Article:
“There will be consequences if Mr. Navalny dies,” Sullivan said. He did not wish to publicly disclose specific measures that could be taken against Russia in this case.
The Russian ambassador to London confirmed in an interview with the BBC on Sunday that Moscow would not allow Alexei Navalny to “die in prison”. Ambassador André Klein told the BBC: “We will not let him die in prison, but I can say that Navalny is acting like hooligans, trying to break all the rules.” He accused the opponent of “wanting to attract attention.”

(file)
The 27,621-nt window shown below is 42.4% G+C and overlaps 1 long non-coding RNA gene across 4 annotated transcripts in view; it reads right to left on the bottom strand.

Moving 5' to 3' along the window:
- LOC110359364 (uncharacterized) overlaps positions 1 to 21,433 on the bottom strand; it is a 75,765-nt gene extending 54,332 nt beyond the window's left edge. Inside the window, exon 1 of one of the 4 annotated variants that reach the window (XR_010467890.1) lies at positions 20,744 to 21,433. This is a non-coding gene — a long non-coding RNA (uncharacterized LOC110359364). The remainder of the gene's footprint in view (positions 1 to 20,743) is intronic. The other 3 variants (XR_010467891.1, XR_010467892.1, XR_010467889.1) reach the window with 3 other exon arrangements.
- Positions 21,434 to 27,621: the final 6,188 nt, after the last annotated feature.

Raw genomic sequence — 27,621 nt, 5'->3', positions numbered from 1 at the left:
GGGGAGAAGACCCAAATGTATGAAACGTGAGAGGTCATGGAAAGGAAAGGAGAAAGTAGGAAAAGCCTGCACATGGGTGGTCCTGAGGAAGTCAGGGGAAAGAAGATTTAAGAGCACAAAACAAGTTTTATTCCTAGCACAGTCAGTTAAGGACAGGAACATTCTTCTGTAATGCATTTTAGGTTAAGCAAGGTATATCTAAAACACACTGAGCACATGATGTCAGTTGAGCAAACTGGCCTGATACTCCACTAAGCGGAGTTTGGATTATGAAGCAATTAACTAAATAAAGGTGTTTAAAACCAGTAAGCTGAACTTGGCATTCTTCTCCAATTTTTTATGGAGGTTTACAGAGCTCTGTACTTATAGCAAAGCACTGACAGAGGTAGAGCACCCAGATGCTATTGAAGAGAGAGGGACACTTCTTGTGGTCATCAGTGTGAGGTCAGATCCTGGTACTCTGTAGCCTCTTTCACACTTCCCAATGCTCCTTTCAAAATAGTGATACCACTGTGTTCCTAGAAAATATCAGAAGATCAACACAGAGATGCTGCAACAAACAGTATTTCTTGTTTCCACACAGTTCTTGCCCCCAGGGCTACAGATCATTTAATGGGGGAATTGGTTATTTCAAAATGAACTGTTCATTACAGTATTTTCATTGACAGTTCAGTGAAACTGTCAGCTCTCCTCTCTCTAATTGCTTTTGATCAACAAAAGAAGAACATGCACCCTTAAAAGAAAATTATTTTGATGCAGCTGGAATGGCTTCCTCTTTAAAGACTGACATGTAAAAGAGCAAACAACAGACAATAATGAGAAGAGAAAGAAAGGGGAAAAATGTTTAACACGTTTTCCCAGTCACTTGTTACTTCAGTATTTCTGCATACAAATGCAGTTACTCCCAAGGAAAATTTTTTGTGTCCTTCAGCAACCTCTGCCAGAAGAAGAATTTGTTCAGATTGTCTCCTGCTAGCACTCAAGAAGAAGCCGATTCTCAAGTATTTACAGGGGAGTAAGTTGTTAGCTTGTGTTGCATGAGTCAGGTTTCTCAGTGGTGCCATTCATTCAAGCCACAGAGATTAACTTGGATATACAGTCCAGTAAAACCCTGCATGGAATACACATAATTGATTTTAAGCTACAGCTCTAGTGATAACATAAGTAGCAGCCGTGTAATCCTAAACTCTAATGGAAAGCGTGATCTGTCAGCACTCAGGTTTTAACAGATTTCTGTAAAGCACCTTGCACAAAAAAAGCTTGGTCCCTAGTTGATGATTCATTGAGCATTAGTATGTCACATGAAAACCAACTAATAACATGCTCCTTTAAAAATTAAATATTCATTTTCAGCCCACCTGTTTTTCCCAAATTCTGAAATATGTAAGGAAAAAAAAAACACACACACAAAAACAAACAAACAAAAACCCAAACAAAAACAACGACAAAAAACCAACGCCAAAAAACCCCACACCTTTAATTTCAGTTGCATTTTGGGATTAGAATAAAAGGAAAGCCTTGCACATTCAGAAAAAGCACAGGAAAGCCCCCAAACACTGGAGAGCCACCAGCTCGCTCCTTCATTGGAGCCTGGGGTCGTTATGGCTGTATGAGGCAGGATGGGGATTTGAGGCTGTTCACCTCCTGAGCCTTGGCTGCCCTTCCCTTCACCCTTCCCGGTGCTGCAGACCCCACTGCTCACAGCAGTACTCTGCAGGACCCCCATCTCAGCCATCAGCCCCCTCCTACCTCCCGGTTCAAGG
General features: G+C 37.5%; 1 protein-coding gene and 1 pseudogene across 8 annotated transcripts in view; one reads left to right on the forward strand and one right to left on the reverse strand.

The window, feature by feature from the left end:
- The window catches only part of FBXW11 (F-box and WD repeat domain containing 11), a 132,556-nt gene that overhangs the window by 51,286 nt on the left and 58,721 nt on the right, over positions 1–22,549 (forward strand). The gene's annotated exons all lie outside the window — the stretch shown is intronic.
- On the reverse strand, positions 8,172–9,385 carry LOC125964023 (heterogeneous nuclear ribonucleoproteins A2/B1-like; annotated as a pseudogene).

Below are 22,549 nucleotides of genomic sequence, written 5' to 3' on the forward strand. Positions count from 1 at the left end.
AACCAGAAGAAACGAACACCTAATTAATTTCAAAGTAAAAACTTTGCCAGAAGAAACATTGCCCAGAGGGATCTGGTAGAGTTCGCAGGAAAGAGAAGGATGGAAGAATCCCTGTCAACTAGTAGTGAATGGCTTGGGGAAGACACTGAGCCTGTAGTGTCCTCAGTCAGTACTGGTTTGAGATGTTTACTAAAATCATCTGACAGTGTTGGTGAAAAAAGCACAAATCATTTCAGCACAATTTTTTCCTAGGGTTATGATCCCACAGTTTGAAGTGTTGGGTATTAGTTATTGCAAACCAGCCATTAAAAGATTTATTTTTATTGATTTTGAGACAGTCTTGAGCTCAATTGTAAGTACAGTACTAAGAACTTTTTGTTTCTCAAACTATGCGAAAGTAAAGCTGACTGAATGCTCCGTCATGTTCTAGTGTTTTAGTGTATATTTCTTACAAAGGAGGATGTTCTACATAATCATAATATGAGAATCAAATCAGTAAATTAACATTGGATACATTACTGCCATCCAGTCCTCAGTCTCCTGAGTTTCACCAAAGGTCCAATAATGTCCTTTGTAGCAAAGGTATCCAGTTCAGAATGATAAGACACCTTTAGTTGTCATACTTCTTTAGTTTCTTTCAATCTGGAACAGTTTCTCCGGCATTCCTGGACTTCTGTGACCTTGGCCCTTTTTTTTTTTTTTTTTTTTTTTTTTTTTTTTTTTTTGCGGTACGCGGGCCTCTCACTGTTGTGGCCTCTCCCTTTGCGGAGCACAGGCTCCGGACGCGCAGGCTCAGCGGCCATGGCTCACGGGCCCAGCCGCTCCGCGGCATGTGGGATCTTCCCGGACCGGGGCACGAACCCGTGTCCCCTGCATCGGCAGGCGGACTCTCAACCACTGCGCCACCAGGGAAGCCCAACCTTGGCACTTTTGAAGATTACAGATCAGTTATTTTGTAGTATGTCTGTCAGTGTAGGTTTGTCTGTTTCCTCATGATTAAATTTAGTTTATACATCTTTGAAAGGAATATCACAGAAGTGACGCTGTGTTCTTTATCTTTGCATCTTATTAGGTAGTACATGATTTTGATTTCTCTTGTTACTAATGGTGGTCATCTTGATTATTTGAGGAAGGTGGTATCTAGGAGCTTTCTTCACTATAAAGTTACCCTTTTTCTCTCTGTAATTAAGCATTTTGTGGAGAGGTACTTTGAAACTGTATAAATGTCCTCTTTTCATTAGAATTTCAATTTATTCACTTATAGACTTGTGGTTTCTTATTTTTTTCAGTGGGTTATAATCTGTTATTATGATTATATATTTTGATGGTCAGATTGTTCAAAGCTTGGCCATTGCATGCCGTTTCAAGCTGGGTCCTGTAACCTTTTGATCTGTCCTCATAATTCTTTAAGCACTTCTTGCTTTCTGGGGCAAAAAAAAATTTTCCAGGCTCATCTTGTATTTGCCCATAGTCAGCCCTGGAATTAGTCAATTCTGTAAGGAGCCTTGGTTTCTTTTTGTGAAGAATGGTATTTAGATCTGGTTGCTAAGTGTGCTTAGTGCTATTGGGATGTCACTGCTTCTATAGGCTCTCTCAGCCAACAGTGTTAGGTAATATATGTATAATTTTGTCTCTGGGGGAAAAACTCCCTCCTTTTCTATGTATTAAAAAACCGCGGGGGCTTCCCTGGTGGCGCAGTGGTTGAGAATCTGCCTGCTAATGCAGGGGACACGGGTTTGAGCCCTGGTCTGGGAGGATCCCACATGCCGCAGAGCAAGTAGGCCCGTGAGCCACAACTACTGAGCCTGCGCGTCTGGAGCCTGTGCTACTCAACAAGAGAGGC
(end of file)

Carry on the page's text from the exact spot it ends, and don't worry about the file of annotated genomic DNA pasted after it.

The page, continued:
The head of diplomacy in the European Union, Josep Borrell, called on Russia to immediately grant Alexei Navalny “access to doctors he trusted.” And he stressed in a statement that “the Russian authorities are responsible for her safety and health.”
The European Union also says it will hold the Russian government responsible if anything happens to Navalny. The union believes that the opposition leader should be released immediately because there is no reason to arrest him, and according to the statement he is “politically motivated.” “The Navalny case is not an isolated incident, but it confirms a negative pattern in which there is little room for opposition, civil society and independent voices in the Russian Federation,” the EU statement said.
Also see: Navalny: “This is Putin’s biggest secret.”
“Lifelong food practitioner. Zombie geek. Explorer. Reader. Subtly charming gamer. Entrepreneur. Devoted analyst.”